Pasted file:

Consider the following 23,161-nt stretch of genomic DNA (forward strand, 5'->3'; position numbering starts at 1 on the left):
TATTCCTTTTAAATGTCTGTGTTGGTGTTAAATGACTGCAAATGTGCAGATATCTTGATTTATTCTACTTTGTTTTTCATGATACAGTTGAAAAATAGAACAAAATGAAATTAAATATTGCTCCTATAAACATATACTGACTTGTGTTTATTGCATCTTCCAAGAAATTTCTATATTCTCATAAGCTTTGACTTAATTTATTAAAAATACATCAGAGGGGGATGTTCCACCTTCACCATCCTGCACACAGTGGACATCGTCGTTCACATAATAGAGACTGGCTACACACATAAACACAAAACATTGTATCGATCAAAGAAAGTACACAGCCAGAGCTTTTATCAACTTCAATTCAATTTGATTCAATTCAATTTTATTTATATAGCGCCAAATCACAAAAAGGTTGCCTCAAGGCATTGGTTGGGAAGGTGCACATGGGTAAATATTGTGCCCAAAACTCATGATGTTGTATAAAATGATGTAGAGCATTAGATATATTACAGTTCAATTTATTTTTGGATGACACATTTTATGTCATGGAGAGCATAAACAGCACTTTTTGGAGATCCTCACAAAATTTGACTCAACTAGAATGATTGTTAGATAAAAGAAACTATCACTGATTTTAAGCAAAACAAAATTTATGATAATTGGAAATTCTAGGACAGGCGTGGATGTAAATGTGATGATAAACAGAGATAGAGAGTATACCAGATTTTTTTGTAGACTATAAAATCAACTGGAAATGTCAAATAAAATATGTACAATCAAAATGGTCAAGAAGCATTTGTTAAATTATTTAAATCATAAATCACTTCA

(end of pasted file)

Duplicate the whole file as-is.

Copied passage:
Consider the following 23,161-nt stretch of genomic DNA (forward strand, 5'->3'; position numbering starts at 1 on the left):
TATTCCTTTTAAATGTCTGTGTTGGTGTTAAATGACTGCAAATGTGCAGATATCTTGATTTATTCTACTTTGTTTTTCATGATACAGTTGAAAAATAGAACAAAATGAAATTAAATATTGCTCCTATAAACATATACTGACTTGTGTTTATTGCATCTTCCAAGAAATTTCTATATTCTCATAAGCTTTGACTTAATTTATTAAAAATACATCAGAGGGGGATGTTCCACCTTCACCATCCTGCACACAGTGGACATCGTCGTTCACATAATAGAGACTGGCTACACACATAAACACAAAACATTGTATCGATCAAAGAAAGTACACAGCCAGAGCTTTTATCAACTTCAATTCAATTTGATTCAATTCAATTTTATTTATATAGCGCCAAATCACAAAAAGGTTGCCTCAAGGCATTGGTTGGGAAGGTGCACATGGGTAAATATTGTGCCCAAAACTCATGATGTTGTATAAAATGATGTAGAGCATTAGATATATTACAGTTCAATTTATTTTTGGATGACACATTTTATGTCATGGAGAGCATAAACAGCACTTTTTGGAGATCCTCACAAAATTTGACTCAACTAGAATGATTGTTAGATAAAAGAAACTATCACTGATTTTAAGCAAAACAAAATTTATGATAATTGGAAATTCTAGGACAGGCGTGGATGTAAATGTGATGATAAACAGAGATAGAGAGTATACCAGATTTTTTTGTAGACTATAAAATCAACTGGAAATGTCAAATAAAATATGTACAATCAAAATGGTCAAGAAGCATTTGTTAAATTATTTAAATCATAAATCACTTCA